Lord Reed to become first Scottish President of UK Supreme Court

Lord Reed to become first Scottish President of UK Supreme Court

Lord Reed

Her Majesty The Queen has approved the appointment of Lord Reed as the next president of the UK Supreme Court.

Lord Reed will succeed Baroness Hale of Richmond as president, alongside three additional appointments as justices.

The Queen has also conferred a peerage of the United Kingdom for life on Lord Reed upon his appointment, in recognition of the contribution he has made to law and justice reform.

Lord Reed will take up the position of president on 11 January 2020. Lord Justice Hamblen, Lord Justice Leggatt and Professor Andrew Burrows will join the Supreme Court as justices on 13 January, 21 April and 2 June 2020 respectively.

The Queen made the appointments on the advice of the Prime Minister and Lord Chancellor, following the recommendations of independent selection commissions.

The current President, Lady Hale, retires on 10 January 2020.

Lord Reed was appointed as a justice of the Supreme Court in February 2012 and has served as Deputy President since June 2018. Prior to his appointment to the Supreme Court he served as a judge in Scotland, sitting from 1998 to 2008 in the Outer House of the Court of Session, where he was the Principal Commercial and Companies Judge, and from 2008 to 2012 in the Inner House.

He was educated at the Universities of Edinburgh and Oxford, and qualified as an advocate in Scotland and as a barrister in England and Wales. He practised at the Scottish bar in a wide range of civil cases and also prosecuted serious crime.

As well as sitting on the Supreme Court and the Judicial Committee of the Privy Council, he is a member of the panel of ad hoc judges of the European Court of Human Rights, and a Non-Permanent Judge of the Hong Kong Court of Final Appeal. He is also the High Steward of Oxford University.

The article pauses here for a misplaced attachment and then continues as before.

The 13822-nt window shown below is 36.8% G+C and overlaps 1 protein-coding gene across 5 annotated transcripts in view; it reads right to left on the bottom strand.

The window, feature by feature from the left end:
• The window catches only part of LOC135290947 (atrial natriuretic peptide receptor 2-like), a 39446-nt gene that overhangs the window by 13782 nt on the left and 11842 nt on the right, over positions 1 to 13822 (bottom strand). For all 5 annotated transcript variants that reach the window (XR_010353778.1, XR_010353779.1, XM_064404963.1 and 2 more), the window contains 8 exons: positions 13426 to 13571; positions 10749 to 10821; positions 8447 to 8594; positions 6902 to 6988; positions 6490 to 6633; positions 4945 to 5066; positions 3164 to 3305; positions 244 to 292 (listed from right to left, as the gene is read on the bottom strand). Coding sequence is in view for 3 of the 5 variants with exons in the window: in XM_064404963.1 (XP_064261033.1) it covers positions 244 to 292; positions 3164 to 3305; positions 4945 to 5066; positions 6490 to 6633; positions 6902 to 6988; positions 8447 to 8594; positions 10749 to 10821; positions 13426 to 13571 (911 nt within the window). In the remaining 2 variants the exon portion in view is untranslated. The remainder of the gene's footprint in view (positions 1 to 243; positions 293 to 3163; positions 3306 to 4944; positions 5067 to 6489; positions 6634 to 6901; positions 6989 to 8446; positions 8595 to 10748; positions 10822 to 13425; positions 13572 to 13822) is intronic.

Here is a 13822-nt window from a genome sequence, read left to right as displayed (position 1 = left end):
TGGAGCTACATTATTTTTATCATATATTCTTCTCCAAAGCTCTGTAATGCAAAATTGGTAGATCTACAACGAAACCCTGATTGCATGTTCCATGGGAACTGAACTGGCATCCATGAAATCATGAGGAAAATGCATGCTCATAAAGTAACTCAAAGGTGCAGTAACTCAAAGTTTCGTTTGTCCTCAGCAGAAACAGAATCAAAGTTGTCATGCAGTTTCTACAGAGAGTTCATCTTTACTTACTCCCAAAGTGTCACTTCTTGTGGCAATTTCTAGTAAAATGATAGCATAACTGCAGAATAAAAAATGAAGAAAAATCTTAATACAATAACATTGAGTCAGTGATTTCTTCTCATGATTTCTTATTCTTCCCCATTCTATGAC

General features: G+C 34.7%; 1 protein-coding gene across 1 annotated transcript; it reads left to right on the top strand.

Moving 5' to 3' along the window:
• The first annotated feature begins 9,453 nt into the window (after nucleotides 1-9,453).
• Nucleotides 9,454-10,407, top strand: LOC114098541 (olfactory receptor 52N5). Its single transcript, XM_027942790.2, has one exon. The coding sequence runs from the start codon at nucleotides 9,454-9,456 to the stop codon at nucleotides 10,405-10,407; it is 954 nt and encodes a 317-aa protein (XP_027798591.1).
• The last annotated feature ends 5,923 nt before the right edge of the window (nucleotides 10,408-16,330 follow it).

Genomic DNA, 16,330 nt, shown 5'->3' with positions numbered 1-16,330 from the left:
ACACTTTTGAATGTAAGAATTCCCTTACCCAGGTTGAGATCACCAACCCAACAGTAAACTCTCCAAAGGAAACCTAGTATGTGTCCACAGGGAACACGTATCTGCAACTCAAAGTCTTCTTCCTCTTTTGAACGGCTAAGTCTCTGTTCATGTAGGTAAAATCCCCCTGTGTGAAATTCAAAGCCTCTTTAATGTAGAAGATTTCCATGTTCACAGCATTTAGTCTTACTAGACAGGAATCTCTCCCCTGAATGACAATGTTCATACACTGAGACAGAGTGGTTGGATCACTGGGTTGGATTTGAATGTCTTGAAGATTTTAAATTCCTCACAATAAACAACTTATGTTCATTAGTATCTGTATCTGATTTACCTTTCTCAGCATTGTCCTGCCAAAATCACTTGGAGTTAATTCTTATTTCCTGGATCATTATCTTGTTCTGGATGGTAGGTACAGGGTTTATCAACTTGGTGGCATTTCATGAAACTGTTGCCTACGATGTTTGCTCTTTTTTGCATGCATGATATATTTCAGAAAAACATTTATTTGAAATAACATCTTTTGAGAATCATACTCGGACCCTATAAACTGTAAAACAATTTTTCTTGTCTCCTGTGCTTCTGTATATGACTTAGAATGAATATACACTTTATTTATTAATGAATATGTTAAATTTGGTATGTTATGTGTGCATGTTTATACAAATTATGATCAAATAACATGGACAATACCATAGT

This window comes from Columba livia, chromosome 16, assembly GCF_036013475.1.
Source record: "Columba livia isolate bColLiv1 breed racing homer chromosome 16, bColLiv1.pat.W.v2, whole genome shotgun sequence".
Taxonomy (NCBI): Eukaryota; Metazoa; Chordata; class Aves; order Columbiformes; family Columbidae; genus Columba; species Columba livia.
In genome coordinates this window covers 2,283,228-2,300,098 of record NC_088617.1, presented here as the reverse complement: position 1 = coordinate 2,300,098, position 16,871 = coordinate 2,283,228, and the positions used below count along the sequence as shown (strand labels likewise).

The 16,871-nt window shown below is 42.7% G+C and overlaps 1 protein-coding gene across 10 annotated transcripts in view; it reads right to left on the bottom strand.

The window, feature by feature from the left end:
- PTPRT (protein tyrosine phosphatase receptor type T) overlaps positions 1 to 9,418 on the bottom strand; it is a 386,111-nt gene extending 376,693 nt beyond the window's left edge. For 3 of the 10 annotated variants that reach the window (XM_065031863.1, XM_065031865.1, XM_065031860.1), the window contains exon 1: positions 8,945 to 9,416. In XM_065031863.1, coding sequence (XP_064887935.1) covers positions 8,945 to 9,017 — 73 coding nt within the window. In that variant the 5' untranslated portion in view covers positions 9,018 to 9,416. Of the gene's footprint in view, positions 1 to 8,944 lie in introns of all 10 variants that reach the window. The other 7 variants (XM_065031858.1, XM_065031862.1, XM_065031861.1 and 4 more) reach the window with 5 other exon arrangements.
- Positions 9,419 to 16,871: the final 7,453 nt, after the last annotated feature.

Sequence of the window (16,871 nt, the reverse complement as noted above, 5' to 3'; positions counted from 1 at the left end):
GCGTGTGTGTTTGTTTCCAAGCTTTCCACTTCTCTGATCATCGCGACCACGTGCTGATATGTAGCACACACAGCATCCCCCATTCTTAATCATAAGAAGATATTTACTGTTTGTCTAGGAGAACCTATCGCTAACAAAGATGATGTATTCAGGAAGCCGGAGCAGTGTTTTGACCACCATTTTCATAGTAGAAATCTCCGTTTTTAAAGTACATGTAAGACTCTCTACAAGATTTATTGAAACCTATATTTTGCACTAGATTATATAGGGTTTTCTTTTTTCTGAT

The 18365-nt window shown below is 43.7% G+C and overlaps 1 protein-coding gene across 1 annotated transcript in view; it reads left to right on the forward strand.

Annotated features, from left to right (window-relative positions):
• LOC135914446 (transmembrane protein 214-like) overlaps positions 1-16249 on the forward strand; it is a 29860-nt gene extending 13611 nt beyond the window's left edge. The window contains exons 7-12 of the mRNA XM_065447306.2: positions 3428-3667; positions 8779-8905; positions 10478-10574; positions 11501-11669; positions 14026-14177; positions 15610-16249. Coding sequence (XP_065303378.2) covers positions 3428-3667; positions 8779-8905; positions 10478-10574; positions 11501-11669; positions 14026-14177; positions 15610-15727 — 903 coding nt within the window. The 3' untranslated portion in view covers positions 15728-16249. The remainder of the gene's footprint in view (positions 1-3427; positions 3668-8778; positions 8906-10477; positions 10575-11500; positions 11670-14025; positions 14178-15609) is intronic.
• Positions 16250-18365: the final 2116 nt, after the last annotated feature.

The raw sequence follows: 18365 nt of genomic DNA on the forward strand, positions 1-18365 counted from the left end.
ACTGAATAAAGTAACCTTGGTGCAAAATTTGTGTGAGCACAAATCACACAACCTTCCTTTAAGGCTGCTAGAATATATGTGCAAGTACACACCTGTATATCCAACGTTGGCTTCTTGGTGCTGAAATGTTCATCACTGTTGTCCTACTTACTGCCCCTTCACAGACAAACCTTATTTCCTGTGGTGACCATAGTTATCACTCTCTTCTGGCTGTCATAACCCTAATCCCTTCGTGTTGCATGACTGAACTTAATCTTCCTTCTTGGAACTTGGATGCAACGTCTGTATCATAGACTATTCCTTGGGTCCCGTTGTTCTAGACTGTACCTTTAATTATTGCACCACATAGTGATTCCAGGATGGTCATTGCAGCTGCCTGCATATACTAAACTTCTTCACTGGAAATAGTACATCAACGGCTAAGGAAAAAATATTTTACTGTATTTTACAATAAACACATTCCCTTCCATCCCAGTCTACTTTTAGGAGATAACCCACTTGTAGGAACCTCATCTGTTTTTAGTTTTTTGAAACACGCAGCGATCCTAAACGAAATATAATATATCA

Lord Reed said: “It is a great honour to succeed Lady Hale as President of the Supreme Court. In this year when we are celebrating the tenth anniversary of the opening of the court, I reflect on the achievements of the distinguished Presidents who have come before me.

“I am privileged to follow them in working with my colleagues to maintain the fundamental role which the Supreme Court plays in the law of our country.

“As President I will continue to champion the rule of law, alongside promoting public understanding of the role of the judiciary and maintaining the high regard in which the Court is held around the world.”

Lady Hale welcomed the appointments, saying: “I am delighted to welcome the appointments of three new justices, all of whom are distinguished in their fields, and who will join the court during 2020.

“I congratulate Lord Justice Hamblen, Lord Justice Leggatt and Professor Burrows, and am confident that they will contribute to the success of the court greatly.”

Until the Supreme Court was established in 2009, the Appellate Committee of the House of Lords served as the UK’s ultimate court. The Senior Law Lord was the equivalent of the UKSC’s President.

There have been three Scottish Senior Lords of Appeal in Ordinary: Lord Reid (1969–1975), Lord Fraser (1984–1985) and Lord Keith of Kinkel (1986–1996).

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